The idea started with the Hirschfeld prints. Doug inherited these treasured pieces from his father. Albert Hirschfeld was an American caricaturist best known for his black and white portraits of Broadway stars that appeared regularly in the New York Times. Doug’s father, Angus Duncan, was the revered labor leader of Actors Equity; their pioneer executive director from the struggling theatrical 40’s to his triumphant retirement in the 70s. His collection of Broadway memorabilia was worthy of display. In each of our homes we’ve found a way to showcase some of these. Now, in our home for 2+ years we decided to makeover our powder room with a nod to the theatrical history of the Duncan family.
As perhaps the most frequently quoted author of all time, William Shakespeare has something to say on any occasion. Shakespeare was a favorite of Doug’s father, his grandparents, actors Augustin Duncan and Margherita Sargent, and of Doug’s great aunt, the legendary Isadora Duncan. So we wanted to incorporate some of the Bard’s best; with a different twist.
Local Georgia artist Kevyn Morris brought this to life. She lacquered the moldings and the ceiling in black. She then transformed the walls with layers of gold and bronze paint, to give the effect of an old theater. The floors are dark walnut (as is the entire house) and we left the original plantation shutters. Dangling from them are stained glass “masks” of tragedy and comedy, designed and made by Doug’s mother.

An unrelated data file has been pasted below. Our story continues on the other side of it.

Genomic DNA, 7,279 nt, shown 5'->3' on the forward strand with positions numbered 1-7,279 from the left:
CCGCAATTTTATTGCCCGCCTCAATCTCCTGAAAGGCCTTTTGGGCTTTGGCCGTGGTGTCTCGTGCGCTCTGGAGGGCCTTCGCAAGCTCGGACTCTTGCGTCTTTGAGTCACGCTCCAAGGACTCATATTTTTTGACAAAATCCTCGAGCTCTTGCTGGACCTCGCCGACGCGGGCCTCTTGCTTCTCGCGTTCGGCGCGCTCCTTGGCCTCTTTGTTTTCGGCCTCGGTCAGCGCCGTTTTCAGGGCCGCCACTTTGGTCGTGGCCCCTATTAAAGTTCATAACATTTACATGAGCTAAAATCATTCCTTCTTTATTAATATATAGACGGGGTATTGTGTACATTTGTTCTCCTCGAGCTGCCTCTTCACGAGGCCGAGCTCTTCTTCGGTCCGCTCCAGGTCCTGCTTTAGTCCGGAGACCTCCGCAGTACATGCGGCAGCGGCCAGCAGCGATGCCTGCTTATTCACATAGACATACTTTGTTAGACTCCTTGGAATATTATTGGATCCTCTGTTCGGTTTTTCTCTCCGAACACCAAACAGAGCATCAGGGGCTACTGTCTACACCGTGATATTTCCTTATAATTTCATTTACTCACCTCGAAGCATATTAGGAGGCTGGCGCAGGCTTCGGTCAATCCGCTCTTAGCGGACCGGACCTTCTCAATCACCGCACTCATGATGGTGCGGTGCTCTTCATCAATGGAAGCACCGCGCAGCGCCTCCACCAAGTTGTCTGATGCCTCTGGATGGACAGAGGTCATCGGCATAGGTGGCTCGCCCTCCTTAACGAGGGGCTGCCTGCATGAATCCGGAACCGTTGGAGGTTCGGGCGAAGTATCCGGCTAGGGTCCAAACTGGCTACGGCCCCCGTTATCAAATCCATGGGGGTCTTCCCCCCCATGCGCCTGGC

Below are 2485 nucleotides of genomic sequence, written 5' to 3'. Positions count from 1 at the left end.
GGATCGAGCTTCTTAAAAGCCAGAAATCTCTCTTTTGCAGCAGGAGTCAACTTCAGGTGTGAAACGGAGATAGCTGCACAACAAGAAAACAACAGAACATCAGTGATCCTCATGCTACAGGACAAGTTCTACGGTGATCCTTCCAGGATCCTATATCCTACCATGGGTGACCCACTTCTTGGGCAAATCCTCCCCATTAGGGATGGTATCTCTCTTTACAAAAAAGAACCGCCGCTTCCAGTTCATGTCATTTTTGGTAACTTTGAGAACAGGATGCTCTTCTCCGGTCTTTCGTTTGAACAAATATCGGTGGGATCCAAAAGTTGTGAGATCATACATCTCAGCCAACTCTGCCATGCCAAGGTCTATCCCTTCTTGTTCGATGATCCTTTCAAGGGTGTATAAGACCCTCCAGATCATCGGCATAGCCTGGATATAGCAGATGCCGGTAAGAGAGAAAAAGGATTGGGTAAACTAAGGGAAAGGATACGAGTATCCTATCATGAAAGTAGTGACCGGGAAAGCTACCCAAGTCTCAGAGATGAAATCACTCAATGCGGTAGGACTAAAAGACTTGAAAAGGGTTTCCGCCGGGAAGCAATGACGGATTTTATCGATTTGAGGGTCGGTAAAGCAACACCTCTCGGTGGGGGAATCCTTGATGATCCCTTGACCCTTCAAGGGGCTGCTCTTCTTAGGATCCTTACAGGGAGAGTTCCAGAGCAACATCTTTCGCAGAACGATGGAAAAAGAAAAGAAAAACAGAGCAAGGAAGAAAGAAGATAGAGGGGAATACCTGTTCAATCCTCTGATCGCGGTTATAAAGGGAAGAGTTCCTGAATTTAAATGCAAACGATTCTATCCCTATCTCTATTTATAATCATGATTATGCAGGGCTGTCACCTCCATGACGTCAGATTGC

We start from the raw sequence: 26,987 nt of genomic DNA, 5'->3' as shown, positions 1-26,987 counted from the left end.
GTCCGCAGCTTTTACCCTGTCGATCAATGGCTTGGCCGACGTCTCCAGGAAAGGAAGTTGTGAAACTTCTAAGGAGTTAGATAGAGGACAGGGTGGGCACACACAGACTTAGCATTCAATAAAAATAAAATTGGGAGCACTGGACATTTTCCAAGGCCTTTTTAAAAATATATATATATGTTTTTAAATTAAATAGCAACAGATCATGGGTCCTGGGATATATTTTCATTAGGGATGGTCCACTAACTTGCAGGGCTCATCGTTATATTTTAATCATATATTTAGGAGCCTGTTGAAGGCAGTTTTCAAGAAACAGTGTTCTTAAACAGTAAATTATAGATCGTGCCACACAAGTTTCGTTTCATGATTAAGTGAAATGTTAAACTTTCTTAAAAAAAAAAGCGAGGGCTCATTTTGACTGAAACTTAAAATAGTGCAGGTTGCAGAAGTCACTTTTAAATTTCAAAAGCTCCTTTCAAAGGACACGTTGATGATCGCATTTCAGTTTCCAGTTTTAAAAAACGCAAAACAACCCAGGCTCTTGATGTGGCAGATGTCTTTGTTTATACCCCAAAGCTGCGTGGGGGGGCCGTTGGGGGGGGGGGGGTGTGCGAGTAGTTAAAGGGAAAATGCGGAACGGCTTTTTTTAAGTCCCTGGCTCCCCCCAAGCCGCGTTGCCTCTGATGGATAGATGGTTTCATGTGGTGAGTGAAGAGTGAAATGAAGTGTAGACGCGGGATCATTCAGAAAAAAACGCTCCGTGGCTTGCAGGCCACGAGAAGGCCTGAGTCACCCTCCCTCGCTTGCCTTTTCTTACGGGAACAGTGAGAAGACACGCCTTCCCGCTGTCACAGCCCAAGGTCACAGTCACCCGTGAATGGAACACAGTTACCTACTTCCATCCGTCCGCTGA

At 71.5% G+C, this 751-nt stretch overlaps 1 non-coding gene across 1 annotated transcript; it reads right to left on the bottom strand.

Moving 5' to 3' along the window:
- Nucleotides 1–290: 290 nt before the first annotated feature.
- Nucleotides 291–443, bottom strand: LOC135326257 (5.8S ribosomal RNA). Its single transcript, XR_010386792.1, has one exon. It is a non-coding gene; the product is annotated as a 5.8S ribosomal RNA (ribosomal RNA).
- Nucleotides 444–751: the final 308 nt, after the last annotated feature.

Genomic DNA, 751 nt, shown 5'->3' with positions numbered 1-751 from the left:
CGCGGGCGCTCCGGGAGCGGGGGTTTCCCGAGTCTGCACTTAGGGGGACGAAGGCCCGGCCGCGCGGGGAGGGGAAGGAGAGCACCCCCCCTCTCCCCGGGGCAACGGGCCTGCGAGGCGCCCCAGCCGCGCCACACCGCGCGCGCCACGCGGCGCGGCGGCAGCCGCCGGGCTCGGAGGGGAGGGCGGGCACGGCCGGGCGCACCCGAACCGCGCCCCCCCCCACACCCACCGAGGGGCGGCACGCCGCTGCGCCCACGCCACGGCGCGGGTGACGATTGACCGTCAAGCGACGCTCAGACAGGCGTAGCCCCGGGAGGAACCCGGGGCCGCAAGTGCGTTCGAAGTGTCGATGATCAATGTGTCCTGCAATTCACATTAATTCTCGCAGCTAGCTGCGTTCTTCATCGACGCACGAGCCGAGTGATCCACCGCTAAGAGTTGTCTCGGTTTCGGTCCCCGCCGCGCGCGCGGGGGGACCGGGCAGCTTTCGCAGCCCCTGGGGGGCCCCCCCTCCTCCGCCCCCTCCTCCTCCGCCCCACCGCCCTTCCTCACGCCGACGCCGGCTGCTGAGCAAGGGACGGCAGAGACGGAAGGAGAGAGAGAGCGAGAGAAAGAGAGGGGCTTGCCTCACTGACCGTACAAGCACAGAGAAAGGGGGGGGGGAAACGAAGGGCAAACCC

Framed on the walls are a collection of photos of Doug’s family from various theatrical performances. And our collection of Greek stage prints. On the gold striped shelf box are various pieces from Doug’s grandparents Broadway dressing rooms; mirrors, perfume vials, make up jars, powder boxes and hair wax decanters. In an old box we have just some of the hundreds of Playbills we have collected.
The Hirschfeld drawings are the originals from a New York Times piece on who “might” have done an admirable job in an unsuspecting stage role. Bert Lahr as King Lear; Sir John Gielgud in Tobacco Road; Ernst Borgnine and Ethel Merman in Noel Coward's Present Laughter; Carol Channing as Lady MacBeth. They are prized classics.
Kevyn then hand painted, across the top of the walls, some of our favorite quotes from Shakespeare’s plays. All the world is a stage, and so is a bathroom!
Left: Isadora Duncan, 1895; (center below) Augustin Duncan in Hamlet, 1915, (center top) Augustin Duncan with Mary Martin in The Lute Song, 1952; right top, Augustin Duncan as Puck in Midsummer's Night Dream, 1904. The others are lithographs of Greek theaters.
Here it is. An over-the-top powder room, that does not resemble any other design element of this house. So what! It’s fun and quirky, which defines us. To quote “The Two Gentlemen from Verona,” I have no other but a woman’s reason.